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Mar 18

Why as sportsman are we so thick and find it hard to adapt

So we had our first rugby competition game yesterday and lost 14-11. The game itself was pretty uneventful. One try apiece a couple of penalties. However some things I found so frustrating was how hard it is for players to respond to what is being said.

The game started as it meant to go on with a penalty conceded by our team after only about 2 minutes of play. After about 20mins of play we had not got out of our half and probably was on the end of a penalty count of about 10-4.

About 3 times it was said by various members, including the captain, coaches and senior players. Stop giving away penalties, leave the ball along and just defend. But that seemed to fall on deaf years. Penalties were still conceded and we did not seem to get the message.

I imagine this would be seen time and again in sporting environments where the coaches and senior members insist on something stopping and this message seems to somehow completely gets lost in the murky depths of the mind and nothing changes.

Why is this? Why is it so hard when your told to do something to just not do it? I have a couple of thoughts and have talked about this before. Essentially I believe it comes down to humans raw basic nature. At times of stress and tiredness and pressure I believe we revert to our natural instincts that have been ingrained into us over the years by training and repetition. To suddenly expect a person to be able to change their habits upon a WORD from a coach is unacceptable in my opinion. This kind of stuff has to be practiced and practiced so when the coach says something you have developed this ability to change and adapt as well as actually do what they are saying already.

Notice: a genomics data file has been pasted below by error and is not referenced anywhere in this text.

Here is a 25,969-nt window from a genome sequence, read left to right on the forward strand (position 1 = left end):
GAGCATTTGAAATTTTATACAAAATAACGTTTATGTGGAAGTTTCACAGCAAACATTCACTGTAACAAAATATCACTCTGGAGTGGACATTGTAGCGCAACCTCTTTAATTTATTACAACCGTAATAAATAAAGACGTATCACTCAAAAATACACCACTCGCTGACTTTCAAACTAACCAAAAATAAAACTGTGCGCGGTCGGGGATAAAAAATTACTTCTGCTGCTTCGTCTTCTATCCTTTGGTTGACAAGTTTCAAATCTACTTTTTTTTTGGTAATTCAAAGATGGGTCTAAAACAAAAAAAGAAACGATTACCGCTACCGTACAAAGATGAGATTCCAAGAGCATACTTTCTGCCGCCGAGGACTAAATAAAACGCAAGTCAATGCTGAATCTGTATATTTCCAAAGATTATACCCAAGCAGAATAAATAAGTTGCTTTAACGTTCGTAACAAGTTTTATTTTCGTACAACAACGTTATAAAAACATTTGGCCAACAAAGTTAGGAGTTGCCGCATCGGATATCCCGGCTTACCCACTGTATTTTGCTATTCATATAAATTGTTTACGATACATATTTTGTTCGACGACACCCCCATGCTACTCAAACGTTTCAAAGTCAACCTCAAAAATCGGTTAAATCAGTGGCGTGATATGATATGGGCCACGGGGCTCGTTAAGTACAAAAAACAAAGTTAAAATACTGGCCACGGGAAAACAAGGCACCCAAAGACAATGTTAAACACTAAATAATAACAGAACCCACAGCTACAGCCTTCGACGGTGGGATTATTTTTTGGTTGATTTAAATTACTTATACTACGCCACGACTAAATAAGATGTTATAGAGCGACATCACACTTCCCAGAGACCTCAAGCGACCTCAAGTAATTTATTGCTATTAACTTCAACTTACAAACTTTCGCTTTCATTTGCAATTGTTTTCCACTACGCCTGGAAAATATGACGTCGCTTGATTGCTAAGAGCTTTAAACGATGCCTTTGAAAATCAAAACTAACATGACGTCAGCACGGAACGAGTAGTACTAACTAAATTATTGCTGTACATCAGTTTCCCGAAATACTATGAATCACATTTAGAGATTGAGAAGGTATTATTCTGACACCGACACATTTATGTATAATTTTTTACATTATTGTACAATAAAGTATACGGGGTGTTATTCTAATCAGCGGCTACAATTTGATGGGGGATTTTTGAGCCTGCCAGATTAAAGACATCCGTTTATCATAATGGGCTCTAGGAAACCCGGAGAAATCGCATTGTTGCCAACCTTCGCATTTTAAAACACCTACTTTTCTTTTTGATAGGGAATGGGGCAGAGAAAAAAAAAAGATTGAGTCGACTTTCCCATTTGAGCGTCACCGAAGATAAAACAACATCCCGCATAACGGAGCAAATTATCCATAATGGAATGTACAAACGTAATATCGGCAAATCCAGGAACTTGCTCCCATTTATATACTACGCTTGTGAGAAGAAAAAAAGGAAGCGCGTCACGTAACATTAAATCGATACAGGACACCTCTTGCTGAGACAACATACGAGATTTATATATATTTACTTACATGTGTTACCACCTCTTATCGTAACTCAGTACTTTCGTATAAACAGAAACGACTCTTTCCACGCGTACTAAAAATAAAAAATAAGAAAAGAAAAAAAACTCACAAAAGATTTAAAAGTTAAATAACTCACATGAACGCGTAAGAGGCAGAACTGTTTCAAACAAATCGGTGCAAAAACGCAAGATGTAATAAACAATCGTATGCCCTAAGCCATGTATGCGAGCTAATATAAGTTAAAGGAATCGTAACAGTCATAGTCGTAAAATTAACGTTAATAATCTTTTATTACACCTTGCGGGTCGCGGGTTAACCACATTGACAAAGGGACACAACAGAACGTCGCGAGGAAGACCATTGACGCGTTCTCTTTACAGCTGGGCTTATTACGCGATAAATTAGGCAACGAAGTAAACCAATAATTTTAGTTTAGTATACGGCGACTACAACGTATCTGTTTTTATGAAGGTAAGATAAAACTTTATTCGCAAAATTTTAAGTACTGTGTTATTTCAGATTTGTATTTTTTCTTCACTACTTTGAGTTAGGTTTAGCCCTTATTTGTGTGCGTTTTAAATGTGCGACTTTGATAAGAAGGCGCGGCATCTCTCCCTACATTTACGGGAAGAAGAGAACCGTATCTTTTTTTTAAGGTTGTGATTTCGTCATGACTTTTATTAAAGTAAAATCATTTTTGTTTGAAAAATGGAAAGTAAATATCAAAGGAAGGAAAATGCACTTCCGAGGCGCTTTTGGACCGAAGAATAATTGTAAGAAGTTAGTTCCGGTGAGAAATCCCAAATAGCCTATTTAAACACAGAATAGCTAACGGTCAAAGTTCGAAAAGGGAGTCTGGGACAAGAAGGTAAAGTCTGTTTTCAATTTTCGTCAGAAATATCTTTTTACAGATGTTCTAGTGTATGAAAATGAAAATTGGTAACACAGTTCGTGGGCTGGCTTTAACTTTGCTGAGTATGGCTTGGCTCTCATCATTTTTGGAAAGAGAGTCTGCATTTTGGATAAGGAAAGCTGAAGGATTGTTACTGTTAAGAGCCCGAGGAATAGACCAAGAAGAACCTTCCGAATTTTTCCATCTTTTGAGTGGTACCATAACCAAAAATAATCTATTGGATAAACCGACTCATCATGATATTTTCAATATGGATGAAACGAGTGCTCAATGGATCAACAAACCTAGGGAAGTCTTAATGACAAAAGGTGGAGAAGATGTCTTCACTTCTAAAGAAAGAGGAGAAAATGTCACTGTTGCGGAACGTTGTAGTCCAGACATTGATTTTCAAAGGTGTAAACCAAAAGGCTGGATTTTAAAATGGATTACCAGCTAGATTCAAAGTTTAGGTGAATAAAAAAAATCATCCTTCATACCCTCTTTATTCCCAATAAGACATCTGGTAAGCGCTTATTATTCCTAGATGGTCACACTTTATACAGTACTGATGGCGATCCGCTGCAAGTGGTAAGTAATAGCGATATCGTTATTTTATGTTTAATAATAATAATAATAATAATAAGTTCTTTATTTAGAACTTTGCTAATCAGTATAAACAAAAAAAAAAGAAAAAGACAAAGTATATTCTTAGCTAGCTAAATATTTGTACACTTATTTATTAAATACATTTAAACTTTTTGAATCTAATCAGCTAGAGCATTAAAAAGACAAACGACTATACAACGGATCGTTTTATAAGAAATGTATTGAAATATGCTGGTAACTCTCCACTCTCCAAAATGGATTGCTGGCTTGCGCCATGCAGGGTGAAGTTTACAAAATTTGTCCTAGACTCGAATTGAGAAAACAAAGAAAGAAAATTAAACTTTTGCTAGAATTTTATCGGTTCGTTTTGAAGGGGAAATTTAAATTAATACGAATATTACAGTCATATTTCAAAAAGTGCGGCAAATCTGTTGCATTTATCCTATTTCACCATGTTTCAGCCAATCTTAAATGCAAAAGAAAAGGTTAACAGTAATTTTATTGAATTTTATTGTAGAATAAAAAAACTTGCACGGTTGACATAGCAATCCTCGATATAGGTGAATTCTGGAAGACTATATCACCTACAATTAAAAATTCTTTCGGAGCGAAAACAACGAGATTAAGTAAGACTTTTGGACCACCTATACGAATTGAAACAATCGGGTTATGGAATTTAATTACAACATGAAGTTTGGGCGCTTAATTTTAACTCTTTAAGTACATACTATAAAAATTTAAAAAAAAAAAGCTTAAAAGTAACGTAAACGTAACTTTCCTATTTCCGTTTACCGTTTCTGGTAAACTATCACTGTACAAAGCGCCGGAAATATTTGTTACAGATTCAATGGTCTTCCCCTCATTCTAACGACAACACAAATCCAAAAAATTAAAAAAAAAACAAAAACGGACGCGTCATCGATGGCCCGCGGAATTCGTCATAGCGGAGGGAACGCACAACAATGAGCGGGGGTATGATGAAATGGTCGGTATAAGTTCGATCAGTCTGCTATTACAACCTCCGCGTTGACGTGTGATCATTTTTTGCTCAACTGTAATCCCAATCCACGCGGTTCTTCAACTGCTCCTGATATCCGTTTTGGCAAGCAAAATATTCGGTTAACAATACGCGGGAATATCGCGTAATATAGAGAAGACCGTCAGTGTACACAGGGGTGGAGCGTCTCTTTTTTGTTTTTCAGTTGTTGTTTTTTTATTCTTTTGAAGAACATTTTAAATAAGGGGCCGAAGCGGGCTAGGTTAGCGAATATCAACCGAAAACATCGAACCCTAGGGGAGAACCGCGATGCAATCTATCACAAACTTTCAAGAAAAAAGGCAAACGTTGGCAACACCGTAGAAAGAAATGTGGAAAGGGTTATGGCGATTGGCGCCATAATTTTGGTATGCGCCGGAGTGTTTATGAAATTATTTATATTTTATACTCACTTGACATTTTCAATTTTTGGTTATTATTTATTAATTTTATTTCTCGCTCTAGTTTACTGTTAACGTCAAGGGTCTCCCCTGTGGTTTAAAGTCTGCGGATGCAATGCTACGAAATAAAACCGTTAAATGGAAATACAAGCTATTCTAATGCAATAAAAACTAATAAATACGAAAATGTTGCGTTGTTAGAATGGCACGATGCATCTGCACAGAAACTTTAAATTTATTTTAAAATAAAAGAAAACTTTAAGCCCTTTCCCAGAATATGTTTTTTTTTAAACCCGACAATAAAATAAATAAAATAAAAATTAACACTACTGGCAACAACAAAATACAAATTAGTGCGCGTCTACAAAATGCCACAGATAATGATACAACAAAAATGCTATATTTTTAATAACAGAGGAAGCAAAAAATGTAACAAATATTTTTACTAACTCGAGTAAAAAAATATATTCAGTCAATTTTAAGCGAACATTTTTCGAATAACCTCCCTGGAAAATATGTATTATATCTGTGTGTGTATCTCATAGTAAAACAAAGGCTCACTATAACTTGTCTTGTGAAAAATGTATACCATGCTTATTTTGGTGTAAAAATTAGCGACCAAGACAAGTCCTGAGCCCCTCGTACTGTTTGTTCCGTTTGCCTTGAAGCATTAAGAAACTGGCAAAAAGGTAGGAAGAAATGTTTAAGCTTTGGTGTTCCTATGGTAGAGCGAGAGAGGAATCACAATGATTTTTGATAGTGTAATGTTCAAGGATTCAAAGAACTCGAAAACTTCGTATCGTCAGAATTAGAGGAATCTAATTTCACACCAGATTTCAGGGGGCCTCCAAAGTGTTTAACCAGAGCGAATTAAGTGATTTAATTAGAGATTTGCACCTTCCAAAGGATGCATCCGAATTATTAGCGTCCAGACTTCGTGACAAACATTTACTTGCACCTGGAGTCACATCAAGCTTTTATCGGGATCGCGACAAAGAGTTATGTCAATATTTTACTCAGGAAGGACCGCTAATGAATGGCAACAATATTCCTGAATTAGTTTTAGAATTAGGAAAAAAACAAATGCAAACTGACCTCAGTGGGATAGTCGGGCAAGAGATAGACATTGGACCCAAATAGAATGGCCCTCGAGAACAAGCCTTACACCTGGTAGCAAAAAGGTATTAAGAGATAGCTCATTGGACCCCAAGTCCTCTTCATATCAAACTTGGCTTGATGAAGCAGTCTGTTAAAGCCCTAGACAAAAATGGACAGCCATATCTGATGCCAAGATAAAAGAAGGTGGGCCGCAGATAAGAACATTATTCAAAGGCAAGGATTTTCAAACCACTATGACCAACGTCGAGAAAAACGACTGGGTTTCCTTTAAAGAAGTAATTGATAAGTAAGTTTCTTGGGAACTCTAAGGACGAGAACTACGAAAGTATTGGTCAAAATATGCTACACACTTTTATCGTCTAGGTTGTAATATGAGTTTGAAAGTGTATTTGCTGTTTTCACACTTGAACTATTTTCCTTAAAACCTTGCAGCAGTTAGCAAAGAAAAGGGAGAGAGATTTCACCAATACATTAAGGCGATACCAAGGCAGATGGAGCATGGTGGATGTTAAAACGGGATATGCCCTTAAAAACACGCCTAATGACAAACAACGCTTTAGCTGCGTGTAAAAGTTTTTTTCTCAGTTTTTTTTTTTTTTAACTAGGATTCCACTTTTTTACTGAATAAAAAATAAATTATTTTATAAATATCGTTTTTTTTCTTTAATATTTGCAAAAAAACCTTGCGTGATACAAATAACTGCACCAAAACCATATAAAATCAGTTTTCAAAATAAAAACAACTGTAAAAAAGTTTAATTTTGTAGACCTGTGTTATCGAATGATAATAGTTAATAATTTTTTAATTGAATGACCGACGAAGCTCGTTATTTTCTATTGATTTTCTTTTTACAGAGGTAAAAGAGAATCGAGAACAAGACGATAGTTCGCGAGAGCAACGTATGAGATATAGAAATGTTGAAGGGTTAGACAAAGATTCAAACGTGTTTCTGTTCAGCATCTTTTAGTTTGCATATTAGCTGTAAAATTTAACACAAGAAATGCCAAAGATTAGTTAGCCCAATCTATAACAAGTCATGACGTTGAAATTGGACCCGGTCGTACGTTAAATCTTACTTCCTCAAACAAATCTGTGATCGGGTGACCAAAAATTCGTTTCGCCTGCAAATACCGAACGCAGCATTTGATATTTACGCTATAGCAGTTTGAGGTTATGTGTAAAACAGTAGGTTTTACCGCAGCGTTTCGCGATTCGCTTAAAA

This is where the coach I believe has quite a large influence in a team. A coach at the beginning of their tenure will attempt to identify some key points they wish to develop and ensure the team follows. It is these philosophies that must be constantly reinforced at every training to the point of being blatantly spealt out like we are 5 year old children. After a while, just like children, we won’t need to be reminded so much and when the pressure tiredness sets in we will revert to these habits wanted by the coaching staff.

It’s no point a coach expecting a team to suddenly be able to change/adapt on demand. Of course there will be some individuals that respond to this but as a collective whole, it’s fairly unlikely. That’s why it can take 2+ years for a coaches true skills to come to the fore. A sportsman’s head can be harder than stone sometime and it can take a while etching the philosophies in there.

Teams at the top levels practice this kind of thing all the time. Adapting to change. Practicing good habits and skills. Learning to listen, take in and react under pressure. But even at those levels most players will have a breaking point where this goes out the window and they revert back to bad unwanted habits. Most players don’t include some of the greats in a particular code as those people have got their by just hard work, natural skill, and a ability to iron out the wrinkles that are bad habits.

“Bad habits are like wrinkles in a shirt. Good players know how to use an iron and get rid of most of them over years of practice. The rest of us don’t even know what an iron looks like.”

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